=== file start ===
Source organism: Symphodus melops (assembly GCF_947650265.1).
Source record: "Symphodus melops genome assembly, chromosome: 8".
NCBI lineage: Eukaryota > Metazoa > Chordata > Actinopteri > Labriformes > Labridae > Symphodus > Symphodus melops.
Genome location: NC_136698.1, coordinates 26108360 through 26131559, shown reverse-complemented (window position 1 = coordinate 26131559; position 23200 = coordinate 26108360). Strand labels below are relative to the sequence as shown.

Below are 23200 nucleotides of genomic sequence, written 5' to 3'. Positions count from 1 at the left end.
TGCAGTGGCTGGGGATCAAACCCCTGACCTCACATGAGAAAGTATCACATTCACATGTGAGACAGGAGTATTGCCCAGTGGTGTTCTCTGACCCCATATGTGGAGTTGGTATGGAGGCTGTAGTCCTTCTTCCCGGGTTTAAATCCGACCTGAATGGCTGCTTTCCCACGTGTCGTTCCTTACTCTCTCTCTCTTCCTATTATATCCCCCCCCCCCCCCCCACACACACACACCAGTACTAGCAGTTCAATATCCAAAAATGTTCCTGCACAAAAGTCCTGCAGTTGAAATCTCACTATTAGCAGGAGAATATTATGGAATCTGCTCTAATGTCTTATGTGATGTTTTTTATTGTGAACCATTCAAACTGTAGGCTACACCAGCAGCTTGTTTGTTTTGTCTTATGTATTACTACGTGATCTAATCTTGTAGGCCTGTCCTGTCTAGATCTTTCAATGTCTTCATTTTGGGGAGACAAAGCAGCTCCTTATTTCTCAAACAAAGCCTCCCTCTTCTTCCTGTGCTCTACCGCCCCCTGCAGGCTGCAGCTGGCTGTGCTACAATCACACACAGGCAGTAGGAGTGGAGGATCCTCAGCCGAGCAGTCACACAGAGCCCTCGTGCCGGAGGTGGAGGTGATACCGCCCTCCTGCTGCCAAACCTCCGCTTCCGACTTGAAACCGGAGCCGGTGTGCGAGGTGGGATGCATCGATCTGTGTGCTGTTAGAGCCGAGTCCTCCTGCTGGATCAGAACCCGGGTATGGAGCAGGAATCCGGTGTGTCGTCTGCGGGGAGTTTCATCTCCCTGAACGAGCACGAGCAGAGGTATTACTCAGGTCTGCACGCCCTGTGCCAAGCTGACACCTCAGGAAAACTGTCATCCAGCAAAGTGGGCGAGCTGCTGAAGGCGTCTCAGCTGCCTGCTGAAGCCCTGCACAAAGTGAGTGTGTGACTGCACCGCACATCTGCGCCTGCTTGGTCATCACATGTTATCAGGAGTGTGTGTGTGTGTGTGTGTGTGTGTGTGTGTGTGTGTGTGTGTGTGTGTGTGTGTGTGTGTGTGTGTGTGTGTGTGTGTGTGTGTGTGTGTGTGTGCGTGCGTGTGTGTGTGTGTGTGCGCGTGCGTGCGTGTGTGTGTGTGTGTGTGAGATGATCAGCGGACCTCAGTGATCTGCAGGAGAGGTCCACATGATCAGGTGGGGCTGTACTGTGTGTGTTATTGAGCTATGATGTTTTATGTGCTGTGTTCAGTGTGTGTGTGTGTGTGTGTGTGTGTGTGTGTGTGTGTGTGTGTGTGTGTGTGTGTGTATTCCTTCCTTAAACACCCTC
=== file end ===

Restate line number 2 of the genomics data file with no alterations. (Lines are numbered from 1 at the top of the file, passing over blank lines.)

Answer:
Source record: "Symphodus melops genome assembly, chromosome: 8".